Fitch Ratings rates Russian National Reinsurance Company 'BBB-', stable outlook
"The rating's acquirement is linked not only to the fulfilling of the regulatory requirements but also to achieving our strategically targets on the international market. For the begging we plan to develop business with the markets from Eurasian Economic Union/CIS countries, BRICS, Eastern Europe, Latin America, North Africa, Middle East and Asia-Pacific region" RNRC's President, Nikolay GALUSHIN said.
The company's strategy proposes to obtain a share of 20% of the international business in its portfolio by 2021.
In argumenting it's rating decision, the Fitch stated in a press release:
KEY RATING DRIVERS The rating reflects RNRC's 100% ownership by the Central Bank of Russia, which has issued a capital support agreement in its favour. RNRC's rating also benefits from a strong business profile underpinned by specific legislation, management expertise, and a conservative investment strategy. Offsetting these positive rating factors is RNRC's exposure to concentration risk in the short-term as the reinsurer expands its portfolio away from sanctioned risks.
RNRC is a reinsurance company founded in August 2016 to develop the local reinsurance market in Russia and to reinsure risks assumed by local insurance companies related to sanctioned businesses. Regulations oblige local primary insurers to offer 10% of reinsured business to RNRC. It is, however, only obliged to accept risks related to sanctioned businesses. Commitment from the Central Bank of Russia to support the company is evidenced by a capital support agreement dated May 2017 by further capital injections on the maximum amount of RUB49.7 billion. This was to cover equity decrease below RUB21.3 billion due to losses occurring under sanctioned business agreements. Reinsurance of Russian sanctioned business is one of the areas RNRC works in under the law based on which the company was established. It includes reinsurance of property, cargo or marine risks related to military and double-use products and industries, reinsurance of risks underwritten in Crimea, and some one-off large projects. The share of sanctioned business in RNRC's portfolio is forecast not to exceed 10%-15% by 2021, assuming stable absolute amounts of sanctioned business and the growth of RNRC's non-sanctioned insurance portfolio.
Fitch views RNRC's role as reinsurer for sanctioned risks as positive for the company's strategic value to the Russian Federation and Central Bank of Russia. RNRC's management team possesses extensive expertise and deep knowledge of the insurance industry. Most of the managers have a long track record of experience working in leading Russian insurance companies, including companies focused on corporate business. Fitch believes that the expertise of the company's management will be beneficial for the development of the company and will allow it to reach the strategic goals set by the shareholder.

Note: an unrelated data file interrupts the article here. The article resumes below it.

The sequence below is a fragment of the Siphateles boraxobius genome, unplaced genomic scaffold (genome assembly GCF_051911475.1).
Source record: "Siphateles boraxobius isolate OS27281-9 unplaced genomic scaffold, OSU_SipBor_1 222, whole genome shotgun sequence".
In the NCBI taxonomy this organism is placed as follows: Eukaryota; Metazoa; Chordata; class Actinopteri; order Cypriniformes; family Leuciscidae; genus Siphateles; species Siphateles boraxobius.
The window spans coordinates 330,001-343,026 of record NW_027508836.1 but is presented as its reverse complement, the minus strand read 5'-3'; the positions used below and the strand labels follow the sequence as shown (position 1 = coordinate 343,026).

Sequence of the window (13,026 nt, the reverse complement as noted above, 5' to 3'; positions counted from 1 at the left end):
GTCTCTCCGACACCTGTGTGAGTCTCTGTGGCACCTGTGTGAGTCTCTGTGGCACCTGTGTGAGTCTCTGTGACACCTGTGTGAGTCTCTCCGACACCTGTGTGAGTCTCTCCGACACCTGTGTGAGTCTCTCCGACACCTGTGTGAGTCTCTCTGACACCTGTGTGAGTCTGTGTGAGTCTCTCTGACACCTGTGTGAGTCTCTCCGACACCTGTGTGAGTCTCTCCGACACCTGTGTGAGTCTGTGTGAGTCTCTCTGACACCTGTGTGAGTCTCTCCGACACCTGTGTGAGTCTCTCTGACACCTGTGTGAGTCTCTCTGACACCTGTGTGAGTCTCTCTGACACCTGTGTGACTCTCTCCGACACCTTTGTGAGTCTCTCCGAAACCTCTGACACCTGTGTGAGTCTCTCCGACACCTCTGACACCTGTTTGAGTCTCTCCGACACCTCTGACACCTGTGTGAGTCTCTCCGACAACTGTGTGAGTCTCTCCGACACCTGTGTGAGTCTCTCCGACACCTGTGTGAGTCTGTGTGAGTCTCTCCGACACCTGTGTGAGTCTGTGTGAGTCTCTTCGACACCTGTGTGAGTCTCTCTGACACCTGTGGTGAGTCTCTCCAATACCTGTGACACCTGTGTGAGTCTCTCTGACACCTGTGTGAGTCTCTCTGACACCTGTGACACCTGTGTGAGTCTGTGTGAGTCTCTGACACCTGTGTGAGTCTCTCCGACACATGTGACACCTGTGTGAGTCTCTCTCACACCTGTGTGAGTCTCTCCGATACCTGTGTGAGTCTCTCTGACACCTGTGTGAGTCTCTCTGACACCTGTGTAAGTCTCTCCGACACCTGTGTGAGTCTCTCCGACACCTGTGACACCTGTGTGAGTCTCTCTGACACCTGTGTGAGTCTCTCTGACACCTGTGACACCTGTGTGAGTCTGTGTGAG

Based on the business plan for 2017-2021, RNRC is expected to be profitable with a return on equity of 12% in 2017 and of 19% in 2021. Average premium growth is expected to reach 35% per year from 2017 to 2021. Net income will be underpinned by strong underwriting and robust investment income. The combined ratio is forecast to reach 59% in 2017 and to 66% in 2021.
As regulations require RNRC to be offered a share of business reinsured by Russian insurers, Fitch believes this business plan is achievable. Given the obligatory 10% cessions which direct insurers are obliged to offer to RNRC the company's insurance portfolio is subject to concentration risk. To mitigate this risk the company has implemented a number of internal procedures. The company monitors concentration risk per object and per territory and declines non-sanctioned risks in excess of these internal limits. Fitch views RNRC's investment strategy as prudent and conservative from a local capital markets perspective, with government fixed-income instruments accounting for 91% of total investments at end-2016. The company maintains good credit quality in its investment portfolio relative to its local peers, investing in government bonds and placing deposits with state-owned banks.
RATING SENSITIVITIES RNRC's IFS Rating will likely be downgraded if Russia's Long-Term Local Currency Issuer Default Rating is downgraded. The rating could also be downgraded if RNRC's strategic role in the Russian reinsurance market or its ownership structure were to change. The rating could be upgraded if Russia is upgraded while RNRC's strategic role is being maintained.
More about RNRC's strategy here.